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3.9 out of 5 stars56
3.9 out of 5 stars
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TOP 500 REVIEWERon 21 January 2016
This movie really wasn't for me, and although I can see that Freddie Highmore plays his part very well, I couldn't stomach his character. Let me explain.

Meet George, a kid who can't find the motivation to achieve in life because he has such a pessimistic opinion of life (We're all going to die so what's the point of trying?) that he makes no effort whatsoever with school, his family and doesn't bother making friends. I found this so difficult to watch because actually, George's awareness of his own impending mortality was a great concept which the producers really should have run with - this could have been really interesting and chewy. However, what we actually have is a lazy, whiny kid who talks back to anyone who questions him and is basically a waste of time. Which, sadly, is what this film was.

I do think this movie was cast well, even the supporting cast did a great job with what is inherently a dreadful script. I just wish this movie had challenged some of the deeper issues at hand with mortality but it just doesn't. I barely made it through without muting the TV. One to avoid, unless you like petulant teenagers or you're more patient than me and can read into the hidden metaphors.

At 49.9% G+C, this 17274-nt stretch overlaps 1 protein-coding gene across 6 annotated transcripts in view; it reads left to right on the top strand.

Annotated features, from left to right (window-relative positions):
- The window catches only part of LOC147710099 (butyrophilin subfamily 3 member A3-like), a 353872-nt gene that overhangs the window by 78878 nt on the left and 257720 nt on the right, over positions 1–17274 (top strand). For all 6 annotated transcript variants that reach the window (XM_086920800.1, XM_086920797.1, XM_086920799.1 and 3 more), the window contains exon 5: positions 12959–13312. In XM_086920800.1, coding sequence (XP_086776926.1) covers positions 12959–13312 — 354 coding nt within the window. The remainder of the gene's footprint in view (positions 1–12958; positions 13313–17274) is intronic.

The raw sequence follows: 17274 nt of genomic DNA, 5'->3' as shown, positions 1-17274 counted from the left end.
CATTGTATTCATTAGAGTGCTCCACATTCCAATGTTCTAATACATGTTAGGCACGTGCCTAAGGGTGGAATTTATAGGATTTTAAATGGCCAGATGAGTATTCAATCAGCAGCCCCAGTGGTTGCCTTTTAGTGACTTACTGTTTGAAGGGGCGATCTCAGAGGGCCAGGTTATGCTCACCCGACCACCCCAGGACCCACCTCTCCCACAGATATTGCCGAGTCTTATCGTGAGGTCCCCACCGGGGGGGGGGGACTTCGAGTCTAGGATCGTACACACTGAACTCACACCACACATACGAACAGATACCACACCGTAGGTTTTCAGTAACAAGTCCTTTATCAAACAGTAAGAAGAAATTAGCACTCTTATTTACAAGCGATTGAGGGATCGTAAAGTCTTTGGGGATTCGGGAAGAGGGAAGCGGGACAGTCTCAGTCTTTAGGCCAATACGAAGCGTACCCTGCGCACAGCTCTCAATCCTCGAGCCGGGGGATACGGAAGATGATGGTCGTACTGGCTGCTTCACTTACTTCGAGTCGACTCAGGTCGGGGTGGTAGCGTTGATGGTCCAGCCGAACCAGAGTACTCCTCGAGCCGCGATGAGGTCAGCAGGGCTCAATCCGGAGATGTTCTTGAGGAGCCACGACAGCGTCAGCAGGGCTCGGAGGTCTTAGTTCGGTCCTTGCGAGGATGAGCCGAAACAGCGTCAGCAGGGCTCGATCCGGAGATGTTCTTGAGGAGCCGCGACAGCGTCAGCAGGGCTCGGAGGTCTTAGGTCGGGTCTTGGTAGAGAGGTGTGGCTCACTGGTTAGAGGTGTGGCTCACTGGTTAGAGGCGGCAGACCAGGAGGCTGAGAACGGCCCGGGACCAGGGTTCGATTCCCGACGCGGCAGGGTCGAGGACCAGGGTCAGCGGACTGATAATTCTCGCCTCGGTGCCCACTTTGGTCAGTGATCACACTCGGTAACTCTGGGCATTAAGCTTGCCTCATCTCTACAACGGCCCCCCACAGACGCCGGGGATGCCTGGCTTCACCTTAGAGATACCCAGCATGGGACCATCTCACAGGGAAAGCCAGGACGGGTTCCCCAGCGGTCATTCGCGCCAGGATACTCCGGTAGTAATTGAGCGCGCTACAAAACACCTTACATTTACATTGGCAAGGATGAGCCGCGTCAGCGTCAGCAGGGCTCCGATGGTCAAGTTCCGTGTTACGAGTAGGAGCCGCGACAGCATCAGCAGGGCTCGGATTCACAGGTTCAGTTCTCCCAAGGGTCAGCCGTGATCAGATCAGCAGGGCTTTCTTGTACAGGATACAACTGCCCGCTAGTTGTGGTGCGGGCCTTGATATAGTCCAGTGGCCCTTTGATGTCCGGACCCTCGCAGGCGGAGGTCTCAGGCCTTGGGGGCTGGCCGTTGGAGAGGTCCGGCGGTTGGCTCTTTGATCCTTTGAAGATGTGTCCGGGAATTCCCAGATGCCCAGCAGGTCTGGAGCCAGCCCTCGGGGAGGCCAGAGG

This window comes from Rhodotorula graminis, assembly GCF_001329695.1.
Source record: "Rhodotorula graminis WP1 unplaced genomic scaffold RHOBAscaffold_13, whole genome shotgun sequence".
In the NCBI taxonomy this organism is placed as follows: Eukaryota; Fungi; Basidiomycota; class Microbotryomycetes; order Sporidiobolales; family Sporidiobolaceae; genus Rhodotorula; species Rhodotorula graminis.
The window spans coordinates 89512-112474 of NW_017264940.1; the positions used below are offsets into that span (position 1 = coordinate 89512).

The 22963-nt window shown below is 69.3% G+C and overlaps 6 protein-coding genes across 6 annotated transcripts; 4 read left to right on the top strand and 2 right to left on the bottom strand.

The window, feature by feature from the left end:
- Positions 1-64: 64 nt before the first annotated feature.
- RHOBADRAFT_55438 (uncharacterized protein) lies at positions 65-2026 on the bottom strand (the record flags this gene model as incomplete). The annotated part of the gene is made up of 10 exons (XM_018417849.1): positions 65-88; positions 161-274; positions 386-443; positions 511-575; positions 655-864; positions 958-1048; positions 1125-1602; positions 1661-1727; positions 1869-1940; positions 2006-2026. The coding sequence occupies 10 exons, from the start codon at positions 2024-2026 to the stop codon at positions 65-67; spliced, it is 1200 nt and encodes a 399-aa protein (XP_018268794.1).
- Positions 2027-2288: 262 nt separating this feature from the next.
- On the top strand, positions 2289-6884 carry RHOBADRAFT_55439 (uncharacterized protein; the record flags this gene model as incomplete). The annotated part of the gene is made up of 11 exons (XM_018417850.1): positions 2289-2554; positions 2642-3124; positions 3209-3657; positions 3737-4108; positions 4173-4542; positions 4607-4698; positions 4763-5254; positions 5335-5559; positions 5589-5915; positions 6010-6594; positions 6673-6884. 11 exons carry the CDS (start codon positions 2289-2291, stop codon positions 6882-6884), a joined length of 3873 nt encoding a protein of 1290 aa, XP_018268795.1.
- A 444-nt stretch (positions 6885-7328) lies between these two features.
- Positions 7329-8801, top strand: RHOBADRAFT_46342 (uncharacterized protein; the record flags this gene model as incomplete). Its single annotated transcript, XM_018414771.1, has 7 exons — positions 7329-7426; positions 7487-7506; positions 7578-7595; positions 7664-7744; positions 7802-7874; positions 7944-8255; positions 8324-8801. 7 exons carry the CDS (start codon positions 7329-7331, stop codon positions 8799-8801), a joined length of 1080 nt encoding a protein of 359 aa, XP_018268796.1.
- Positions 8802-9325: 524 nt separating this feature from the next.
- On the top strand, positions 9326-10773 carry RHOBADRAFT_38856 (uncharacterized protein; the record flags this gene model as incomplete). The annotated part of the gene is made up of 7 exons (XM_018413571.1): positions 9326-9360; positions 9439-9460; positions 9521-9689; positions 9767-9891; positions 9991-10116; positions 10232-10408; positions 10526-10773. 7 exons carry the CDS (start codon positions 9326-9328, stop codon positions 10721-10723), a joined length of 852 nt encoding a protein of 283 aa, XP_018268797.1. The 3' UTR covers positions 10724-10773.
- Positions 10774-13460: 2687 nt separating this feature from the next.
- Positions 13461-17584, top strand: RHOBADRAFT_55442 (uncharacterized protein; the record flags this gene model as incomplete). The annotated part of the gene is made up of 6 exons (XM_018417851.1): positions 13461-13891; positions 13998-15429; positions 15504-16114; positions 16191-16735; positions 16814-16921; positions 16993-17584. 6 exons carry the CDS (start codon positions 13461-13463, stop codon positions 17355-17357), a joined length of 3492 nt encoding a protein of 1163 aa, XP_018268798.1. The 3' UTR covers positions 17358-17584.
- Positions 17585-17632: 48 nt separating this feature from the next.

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on 27 September 2015
Freddie Highmore is really outstanding in this film, his portrayal of George is both sensitive and funny. While this may seam like the typical high school love story, it's got a great depth and fantastic story line to it that makes it a must watch in my opinion.
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on 5 February 2015
I don't usually like this sort of film but I have to admit I have watched it more than my fair share. It is different but without being unrealistic. I like it very much and don't regret the buy one bit. Please give it a try if your considering it!
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on 29 April 2015
Really sad film which every teenager can relate to. Emma Roberts and Freddie Highmore play a fantastic part!

My only concern is that this film had a very low running time (79 mins) and it would had been better to make it a bit longer!
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on 28 April 2014
I've been meaning to watch this since it came out and I kick myself for not watching sooner!
No matter how old you are, you will be able to relate to it. Absolutely brilliant, lovely wee film. :)